Image: All That Glitters…, Cicada. ©MCE 2021. Courtesy of Michele Carragher.
BOOK: Trace: the embroidered art of Michele Carragher (Search Press, 2021)
REVIEW: Dr. Catherine Harper
Michele Carragher’s Trace (Search Press, 2021) is a book of both beauty and intelligence.
As expected from this esteemed costume embroiderer— whose work is included in Game of Thrones (HBO, 2011-19), The Crown (Netflix, 2016-22) and Peaky Blinders (BBC, 2013-22) —this is a richly illustrated, sumptuous production, with incredible images; details and whole pieces of Carragher’s work, luxuriously printed on seductively glossy paper. Indeed, as an object in its own right, the book is gorgeously decadent; with opulent crimson and gold the predominant colouration, and a material heaviness that demands position. For this alone, it is outstanding, precious, exquisite....
Image: Cover. Trace: the embroidered art of Michele Carragher (Search Press, 2021).
For the textile practitioner, however, Trace provides additional insights— into Carragher’s creative processes and methods, her inspirations and selections, and the techniques and materials she adopts in the preparation and production of her work. The structure of the book is considered: through evocatively themed photographs— ‘all that glitters’, ‘entropy’, ‘conscience’ —we are drawn into Carragher’s thinking, and then further towards three of her embroidered artifacts, each generously described, both in terms of their conceptual inception and their material realisation.
Image: All That Glitters…, Marten’s head. ©MCE 2021. Courtesy of Michele Carragher.
These artefacts— glove, bodice and hair pin —are referenced in relation to the body; hands, heart, and head. This, in turn, situates the work in the philosophy of the Arts & Crafts movement, where the golden key to excellence is the triumvirate of physical making (hands), combined with both intellectual (head), and emotional (heart) stimulation.
The glove’s historical reference is the Elizabethan Golden Age (1558-1603), and Carragher explains clearly the ‘iron fist’ nature of that period, when dissent was quashed and social, economic and political inequity was rife. Previous experience as a textile conservator, engaging with the highly decorative, bejewelled, and symbol-laden objects of this period, afforded Carragher the detailed knowledge of skills and materials that allowed her to reimagine her own All That Glitters glove. While the object speaks of luxury, power, and riches, the concept also dissents and problematises, as hints of tarnish are allowed to whisper an undercurrent of unrest.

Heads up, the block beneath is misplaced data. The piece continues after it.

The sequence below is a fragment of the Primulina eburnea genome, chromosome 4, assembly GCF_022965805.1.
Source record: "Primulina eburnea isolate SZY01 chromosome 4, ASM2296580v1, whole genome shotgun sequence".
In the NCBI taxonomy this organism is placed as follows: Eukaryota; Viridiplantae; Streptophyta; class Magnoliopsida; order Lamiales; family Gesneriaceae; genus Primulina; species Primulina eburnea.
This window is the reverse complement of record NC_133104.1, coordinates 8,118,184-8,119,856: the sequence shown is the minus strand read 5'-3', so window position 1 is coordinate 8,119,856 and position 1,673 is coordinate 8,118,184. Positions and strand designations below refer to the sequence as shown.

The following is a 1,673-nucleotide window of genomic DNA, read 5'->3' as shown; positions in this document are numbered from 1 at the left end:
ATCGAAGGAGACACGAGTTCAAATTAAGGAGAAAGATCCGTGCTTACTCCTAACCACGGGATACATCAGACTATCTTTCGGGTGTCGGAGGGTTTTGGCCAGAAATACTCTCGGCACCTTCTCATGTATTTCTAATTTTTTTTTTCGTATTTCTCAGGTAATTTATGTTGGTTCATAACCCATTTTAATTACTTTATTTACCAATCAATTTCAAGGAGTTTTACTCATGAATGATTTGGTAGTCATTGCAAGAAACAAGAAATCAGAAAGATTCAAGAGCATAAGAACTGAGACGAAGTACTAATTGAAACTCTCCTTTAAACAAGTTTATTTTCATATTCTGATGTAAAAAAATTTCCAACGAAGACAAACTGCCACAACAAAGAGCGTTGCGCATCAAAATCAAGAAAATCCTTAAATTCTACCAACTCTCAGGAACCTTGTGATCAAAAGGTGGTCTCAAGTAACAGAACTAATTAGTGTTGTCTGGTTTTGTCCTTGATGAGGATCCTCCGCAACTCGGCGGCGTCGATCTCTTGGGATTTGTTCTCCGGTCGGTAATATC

Image: The Hand Artefact…, Gauntlet. ©MCE 2021. Courtesy of Michele Carragher.
As well as telling the story of an historical period, and its impact on her creative thinking, the generosity of this text extends to what Carragher calls ‘working insights’, which enable a practical understanding of the fabric and technical choices made in the completion of this magnificent piece. The juxtaposition of concept, construction, and feel bring head, hands, and heart fully into focus as just some of Carragher’s many strengths.
Image: The Hand Artefact…, Robin. ©MCE 2021. Courtesy of Michele Carragher.
From the court of the Virgin Queen, we move to 18th century French court decadence with a stomacher— holding, caressing and constricting the heart —and then to a 19th century love token Japanese hairpin, crowning the head. Again, alongside an abundance of fabulous embroidery bringing both light and darkness to the fore, Carragher reveals her wisdom, sources, and methods with a generosity and warmth that resonates from the pages of this glorious publication. The historic and symbolic depths in this volume speak to an impressive command, and fire creativity and imagination.
As Winter approaches, and gifts are required, this book will warm the heart, head, and hands of any lover of textiles, stories, and the sublime.